With his back to the wall, so to speak, Abraham, who had managed to cope with all the challenges thrust in his path, was learning to trust. Abraham, who in next week’s parashah would demonstrate his readiness to sacrifice his son, needed to evolve in his trust by way of experience.
The earliest reference to Abraham’s steadfast trust in the Deity is expressed already within the Hebrew Bible, in the prayer of Ezra recorded in Nehemiah 9:7–8:
It is you, O LORD God, who chose Abram, and took him out of Ur of the Chaldeans, and fixed his name as Abraham, and found his heart to be trusting of you, and made a covenant with him to give him the land of the Canaanites [and various other peoples], as a grant to his descendants, and you fulfilled your promises because you are righteous.
The passage is incorporated into our daily morning prayers. Jumping ahead to the era of the Maccabees, their leader Mattathias, seeking in his last words to inspire ardor among his sons, invokes the example of Abraham in language reminiscent of Ezra’s:
Remember the deeds of the ancestors, which they did in their generations; and you will receive divine honor and an everlasting name. Was not Abraham found faithful when tested, and it was reckoned to him as righteousness? (1 Maccabees 2:50–51; New Revised Standard Version translation).
The idea that Abraham had to overcome a series of increasingly harder trials received classic expression in the post-biblical topos of his Ten Trials. The Book of Jubilees, an important ancient Jewish work preserved in books outside the Bible, enumerates seven, and then ten, ordeals that Abraham succeeded in overcoming, climaxing in the Binding of Isaac, the Akedah. The ten trials of Abraham became ensconced in traditional Jewish literature, for example, in Mishnah Avot(5:3), the so-called Ethics of the Fathers (of the Sanhedrin), from the early third century of our era:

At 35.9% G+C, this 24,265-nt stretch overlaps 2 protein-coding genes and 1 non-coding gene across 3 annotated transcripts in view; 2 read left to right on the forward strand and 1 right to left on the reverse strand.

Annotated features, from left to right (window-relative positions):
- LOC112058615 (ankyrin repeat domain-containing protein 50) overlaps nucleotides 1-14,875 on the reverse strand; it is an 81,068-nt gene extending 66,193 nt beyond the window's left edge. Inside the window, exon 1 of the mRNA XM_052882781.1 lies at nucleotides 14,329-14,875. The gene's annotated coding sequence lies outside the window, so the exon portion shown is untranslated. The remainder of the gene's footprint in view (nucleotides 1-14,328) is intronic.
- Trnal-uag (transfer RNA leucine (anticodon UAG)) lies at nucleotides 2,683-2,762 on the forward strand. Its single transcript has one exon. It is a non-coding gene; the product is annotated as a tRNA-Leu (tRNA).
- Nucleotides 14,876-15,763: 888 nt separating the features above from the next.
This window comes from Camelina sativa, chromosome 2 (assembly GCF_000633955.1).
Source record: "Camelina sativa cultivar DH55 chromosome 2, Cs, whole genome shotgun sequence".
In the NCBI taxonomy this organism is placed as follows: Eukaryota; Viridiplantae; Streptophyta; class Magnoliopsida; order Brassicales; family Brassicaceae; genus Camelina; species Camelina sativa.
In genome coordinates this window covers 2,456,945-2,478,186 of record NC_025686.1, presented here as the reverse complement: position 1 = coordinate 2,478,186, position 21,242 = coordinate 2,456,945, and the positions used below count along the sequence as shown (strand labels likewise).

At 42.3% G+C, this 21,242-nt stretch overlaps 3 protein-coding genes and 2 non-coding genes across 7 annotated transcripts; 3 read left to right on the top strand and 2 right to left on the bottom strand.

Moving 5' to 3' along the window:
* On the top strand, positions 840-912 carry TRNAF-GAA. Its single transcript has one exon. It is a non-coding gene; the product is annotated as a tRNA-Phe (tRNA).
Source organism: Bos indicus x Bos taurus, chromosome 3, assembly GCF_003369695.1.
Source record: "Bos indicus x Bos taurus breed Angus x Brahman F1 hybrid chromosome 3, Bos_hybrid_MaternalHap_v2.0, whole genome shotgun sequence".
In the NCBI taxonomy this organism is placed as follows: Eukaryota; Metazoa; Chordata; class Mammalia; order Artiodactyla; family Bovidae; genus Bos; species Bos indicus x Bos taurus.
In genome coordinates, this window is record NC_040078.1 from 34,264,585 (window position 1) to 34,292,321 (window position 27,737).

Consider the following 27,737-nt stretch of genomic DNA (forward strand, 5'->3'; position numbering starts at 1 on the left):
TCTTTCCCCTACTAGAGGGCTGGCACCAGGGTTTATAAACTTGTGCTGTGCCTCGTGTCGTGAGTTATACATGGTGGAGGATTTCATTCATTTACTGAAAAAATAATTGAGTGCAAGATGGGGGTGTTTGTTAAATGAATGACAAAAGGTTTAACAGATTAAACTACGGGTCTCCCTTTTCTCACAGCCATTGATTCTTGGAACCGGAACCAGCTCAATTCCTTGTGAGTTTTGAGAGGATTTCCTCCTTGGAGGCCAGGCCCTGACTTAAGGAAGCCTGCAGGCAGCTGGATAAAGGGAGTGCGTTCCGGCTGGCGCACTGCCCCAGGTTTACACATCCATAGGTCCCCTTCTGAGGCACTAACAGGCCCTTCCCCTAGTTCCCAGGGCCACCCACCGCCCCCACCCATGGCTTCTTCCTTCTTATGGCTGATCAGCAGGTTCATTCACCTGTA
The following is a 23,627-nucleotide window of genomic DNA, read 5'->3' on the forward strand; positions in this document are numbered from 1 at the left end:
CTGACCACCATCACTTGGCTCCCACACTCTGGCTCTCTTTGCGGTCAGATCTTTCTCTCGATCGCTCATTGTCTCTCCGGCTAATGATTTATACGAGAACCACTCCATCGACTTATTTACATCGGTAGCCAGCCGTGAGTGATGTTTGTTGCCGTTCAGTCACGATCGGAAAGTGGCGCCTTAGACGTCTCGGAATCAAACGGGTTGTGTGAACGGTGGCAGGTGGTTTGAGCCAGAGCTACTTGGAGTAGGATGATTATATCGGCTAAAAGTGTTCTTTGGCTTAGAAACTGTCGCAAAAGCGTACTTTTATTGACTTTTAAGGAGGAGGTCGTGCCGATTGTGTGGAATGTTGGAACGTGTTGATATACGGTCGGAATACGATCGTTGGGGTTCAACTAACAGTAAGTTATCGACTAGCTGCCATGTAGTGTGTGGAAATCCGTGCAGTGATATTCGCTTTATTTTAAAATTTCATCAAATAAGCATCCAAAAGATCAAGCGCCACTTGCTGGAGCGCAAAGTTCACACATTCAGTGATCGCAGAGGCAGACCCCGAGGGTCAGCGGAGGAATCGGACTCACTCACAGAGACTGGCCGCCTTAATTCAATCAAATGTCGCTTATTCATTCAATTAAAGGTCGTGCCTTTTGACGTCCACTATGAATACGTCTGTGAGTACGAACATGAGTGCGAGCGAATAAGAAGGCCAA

By ten trials our father Abraham may peace be upon him was tried, and he withstood them all—to make known how great was (God’s) love of our father Abraham, may peace be upon him.
Although one may infer from this that our sages wanted to create the impression that Abraham was a paragon of trust from the outset, we have seen that the Torah develops Abraham’s character and covenantal reliability in stages. It is a dynamic process of religious education—a model we all emulate in our teaching and in our lives.
The publication and distribution of the JTS Commentary are made possible by a generous grant from Rita Dee (z”l) and Harold Hassenfeld (z”l).
 That verse actually contains several ambiguities, but this is the way our best traditions (for example, the leading medieval commentator, Rashi) and our modern linguistic analysis interpret it. Compare, for example, the syntax and wording of Psalm 106:30–31: “Phineas stepped forth and intervened, / and the plague ceased. / It was reckoned to his merit / for all generations, to eternity” (New Jewish Publication Society translation).